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Creation 25(3):27, June 2003

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A new weed species—does it prove Creation wrong?


Two British scientists have just reported their findings of a new species of a type of weed known as a groundsel. The title of their paper1 seems innocuous enough, merely stating that this new weed—Senecio eboracensis—is a hybrid between two other groundsel species. Yet a commentary in The Times of London proudly proclaimed this as a demonstration of ‘evolution in action’. Furthermore, in a not-too-subtle stab at believers in Biblical Creation, the author stated that the weed’s discovery confirms that ‘Darwin was right and the creationists are wrong’!2

stock.xchng herbarium
Photo of a herbarium specimen of the species

But does the formation of a new species (i.e. ‘speciation’) really conflict with Scripture? Not at all, as we have repeatedly shown. Rapid diversification within the Genesis kinds—including speciation—is a specific prediction of the Creation model.3,4 Following the global Flood at the time of Noah, about 4,500 years ago, plants, animals and people spread out into the new world, and adaptation to new habitats and niches would be expected. God’s created capacity for genetic variety, coupled with the stresses and challenges of new and changeable environments in the post-Flood world, is likely to have resulted in many new varieties (and species) of creatures—but this is not evolution of the ‘big-picture’ sort that is required to turn fish into frogs or badgers into biologists.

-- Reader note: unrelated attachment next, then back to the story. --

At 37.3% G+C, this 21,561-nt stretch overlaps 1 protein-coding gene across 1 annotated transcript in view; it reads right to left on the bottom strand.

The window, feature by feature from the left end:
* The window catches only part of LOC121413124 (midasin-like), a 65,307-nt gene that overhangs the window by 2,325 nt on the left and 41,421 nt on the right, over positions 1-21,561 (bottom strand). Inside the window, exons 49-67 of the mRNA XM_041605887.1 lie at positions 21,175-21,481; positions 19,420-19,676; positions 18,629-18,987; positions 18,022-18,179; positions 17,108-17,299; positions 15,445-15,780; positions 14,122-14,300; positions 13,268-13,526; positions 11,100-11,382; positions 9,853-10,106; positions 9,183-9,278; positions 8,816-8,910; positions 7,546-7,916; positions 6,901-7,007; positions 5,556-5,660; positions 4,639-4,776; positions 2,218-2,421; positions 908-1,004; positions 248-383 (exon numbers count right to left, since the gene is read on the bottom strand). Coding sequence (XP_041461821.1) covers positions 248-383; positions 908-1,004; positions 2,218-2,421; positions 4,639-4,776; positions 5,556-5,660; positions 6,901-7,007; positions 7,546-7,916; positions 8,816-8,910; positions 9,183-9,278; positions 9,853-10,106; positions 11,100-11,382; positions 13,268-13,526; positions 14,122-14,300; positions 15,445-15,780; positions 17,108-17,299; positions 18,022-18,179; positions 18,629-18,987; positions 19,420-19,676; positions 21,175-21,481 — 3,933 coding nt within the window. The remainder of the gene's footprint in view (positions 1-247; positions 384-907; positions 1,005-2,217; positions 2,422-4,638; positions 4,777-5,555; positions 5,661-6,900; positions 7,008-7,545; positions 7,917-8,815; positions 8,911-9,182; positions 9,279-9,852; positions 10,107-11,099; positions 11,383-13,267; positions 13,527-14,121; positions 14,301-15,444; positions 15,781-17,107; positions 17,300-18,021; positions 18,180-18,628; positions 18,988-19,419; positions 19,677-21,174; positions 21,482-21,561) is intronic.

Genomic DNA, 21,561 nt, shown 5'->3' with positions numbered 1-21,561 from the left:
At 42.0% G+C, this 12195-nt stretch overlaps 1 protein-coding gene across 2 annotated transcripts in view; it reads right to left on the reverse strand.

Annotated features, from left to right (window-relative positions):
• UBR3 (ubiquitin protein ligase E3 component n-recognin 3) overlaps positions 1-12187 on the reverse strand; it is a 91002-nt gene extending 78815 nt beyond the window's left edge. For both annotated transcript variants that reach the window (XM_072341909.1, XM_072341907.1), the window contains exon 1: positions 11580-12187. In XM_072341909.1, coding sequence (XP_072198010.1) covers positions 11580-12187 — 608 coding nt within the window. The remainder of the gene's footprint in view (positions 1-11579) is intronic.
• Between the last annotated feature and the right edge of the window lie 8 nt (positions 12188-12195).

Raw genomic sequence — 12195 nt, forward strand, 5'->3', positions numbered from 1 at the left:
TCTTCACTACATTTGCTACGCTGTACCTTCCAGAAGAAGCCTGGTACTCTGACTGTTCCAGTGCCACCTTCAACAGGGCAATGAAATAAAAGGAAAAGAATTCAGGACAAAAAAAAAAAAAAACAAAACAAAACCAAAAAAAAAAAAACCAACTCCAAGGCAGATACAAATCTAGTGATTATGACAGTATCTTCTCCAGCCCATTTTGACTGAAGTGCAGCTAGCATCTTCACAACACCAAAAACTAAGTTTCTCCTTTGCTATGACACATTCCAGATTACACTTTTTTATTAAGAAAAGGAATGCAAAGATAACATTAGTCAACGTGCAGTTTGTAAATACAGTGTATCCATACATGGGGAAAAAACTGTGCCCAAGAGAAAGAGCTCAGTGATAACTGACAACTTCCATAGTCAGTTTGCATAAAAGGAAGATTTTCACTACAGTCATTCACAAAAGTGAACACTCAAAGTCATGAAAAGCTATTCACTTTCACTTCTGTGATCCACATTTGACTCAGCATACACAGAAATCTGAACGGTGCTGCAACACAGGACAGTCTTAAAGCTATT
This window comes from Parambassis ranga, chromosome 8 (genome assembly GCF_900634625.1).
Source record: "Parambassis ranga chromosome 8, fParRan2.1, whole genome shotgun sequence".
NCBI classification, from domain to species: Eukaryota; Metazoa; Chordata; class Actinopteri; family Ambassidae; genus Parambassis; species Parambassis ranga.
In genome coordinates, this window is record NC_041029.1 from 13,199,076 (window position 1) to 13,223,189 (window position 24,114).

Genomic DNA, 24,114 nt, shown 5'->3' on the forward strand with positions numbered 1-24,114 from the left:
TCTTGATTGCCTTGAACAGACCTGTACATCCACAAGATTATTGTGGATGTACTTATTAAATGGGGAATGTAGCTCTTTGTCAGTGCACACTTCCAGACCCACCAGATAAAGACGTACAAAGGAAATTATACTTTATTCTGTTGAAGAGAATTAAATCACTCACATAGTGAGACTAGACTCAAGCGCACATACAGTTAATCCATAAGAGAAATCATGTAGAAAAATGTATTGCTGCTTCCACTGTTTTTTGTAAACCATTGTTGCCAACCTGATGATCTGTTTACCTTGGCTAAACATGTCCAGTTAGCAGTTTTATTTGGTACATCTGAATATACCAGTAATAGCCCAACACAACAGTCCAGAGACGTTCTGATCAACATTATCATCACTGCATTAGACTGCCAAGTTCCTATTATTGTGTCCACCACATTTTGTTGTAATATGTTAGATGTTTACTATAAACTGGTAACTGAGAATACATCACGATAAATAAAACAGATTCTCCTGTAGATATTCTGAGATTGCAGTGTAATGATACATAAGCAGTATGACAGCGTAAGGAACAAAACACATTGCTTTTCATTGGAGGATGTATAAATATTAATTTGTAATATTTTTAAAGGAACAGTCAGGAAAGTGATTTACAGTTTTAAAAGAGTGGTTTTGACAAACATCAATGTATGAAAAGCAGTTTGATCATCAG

Interestingly, the Times article stated, “The creation of new species can takes [sic] thousands of years, making it too slow for science to detect.” However, this evolutionary belief does not fit with documented cases of speciation events occurring well within a human lifetime.5